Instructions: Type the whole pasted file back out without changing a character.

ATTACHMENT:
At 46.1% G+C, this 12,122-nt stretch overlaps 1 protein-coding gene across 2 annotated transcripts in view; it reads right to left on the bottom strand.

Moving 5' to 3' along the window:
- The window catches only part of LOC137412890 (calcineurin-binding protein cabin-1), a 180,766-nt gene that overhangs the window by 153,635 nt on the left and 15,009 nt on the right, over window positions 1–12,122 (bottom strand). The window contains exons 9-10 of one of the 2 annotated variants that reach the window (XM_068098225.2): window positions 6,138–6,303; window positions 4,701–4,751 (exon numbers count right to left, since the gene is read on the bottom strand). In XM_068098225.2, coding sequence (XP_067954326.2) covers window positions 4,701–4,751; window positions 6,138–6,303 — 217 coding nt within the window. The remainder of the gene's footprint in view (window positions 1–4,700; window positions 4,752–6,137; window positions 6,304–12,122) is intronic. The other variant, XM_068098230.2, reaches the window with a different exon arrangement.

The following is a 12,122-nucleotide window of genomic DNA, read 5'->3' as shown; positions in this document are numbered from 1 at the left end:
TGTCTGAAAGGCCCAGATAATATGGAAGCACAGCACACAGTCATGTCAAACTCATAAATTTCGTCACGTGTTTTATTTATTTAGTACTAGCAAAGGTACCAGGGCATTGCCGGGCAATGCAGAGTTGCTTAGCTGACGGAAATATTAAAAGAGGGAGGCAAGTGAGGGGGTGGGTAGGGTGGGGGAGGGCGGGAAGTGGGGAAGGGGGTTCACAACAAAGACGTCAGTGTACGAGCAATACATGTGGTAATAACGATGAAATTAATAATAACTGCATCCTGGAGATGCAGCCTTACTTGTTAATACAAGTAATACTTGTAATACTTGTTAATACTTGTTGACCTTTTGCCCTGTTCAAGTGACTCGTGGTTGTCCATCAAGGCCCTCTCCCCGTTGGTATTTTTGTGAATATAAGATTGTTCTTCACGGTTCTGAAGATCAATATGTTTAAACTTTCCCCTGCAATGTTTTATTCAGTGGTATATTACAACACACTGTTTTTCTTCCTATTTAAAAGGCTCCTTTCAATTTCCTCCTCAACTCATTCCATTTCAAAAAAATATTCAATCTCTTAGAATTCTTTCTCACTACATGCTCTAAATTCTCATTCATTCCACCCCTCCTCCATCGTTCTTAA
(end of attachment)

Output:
At 46.1% G+C, this 12,122-nt stretch overlaps 1 protein-coding gene across 2 annotated transcripts in view; it reads right to left on the bottom strand.

Moving 5' to 3' along the window:
- The window catches only part of LOC137412890 (calcineurin-binding protein cabin-1), a 180,766-nt gene that overhangs the window by 153,635 nt on the left and 15,009 nt on the right, over window positions 1–12,122 (bottom strand). The window contains exons 9-10 of one of the 2 annotated variants that reach the window (XM_068098225.2): window positions 6,138–6,303; window positions 4,701–4,751 (exon numbers count right to left, since the gene is read on the bottom strand). In XM_068098225.2, coding sequence (XP_067954326.2) covers window positions 4,701–4,751; window positions 6,138–6,303 — 217 coding nt within the window. The remainder of the gene's footprint in view (window positions 1–4,700; window positions 4,752–6,137; window positions 6,304–12,122) is intronic. The other variant, XM_068098230.2, reaches the window with a different exon arrangement.

The following is a 12,122-nucleotide window of genomic DNA, read 5'->3' as shown; positions in this document are numbered from 1 at the left end:
TGTCTGAAAGGCCCAGATAATATGGAAGCACAGCACACAGTCATGTCAAACTCATAAATTTCGTCACGTGTTTTATTTATTTAGTACTAGCAAAGGTACCAGGGCATTGCCGGGCAATGCAGAGTTGCTTAGCTGACGGAAATATTAAAAGAGGGAGGCAAGTGAGGGGGTGGGTAGGGTGGGGGAGGGCGGGAAGTGGGGAAGGGGGTTCACAACAAAGACGTCAGTGTACGAGCAATACATGTGGTAATAACGATGAAATTAATAATAACTGCATCCTGGAGATGCAGCCTTACTTGTTAATACAAGTAATACTTGTAATACTTGTTAATACTTGTTGACCTTTTGCCCTGTTCAAGTGACTCGTGGTTGTCCATCAAGGCCCTCTCCCCGTTGGTATTTTTGTGAATATAAGATTGTTCTTCACGGTTCTGAAGATCAATATGTTTAAACTTTCCCCTGCAATGTTTTATTCAGTGGTATATTACAACACACTGTTTTTCTTCCTATTTAAAAGGCTCCTTTCAATTTCCTCCTCAACTCATTCCATTTCAAAAAAATATTCAATCTCTTAGAATTCTTTCTCACTACATGCTCTAAATTCTCATTCATTCCACCCCTCCTCCATCGTTCTTAA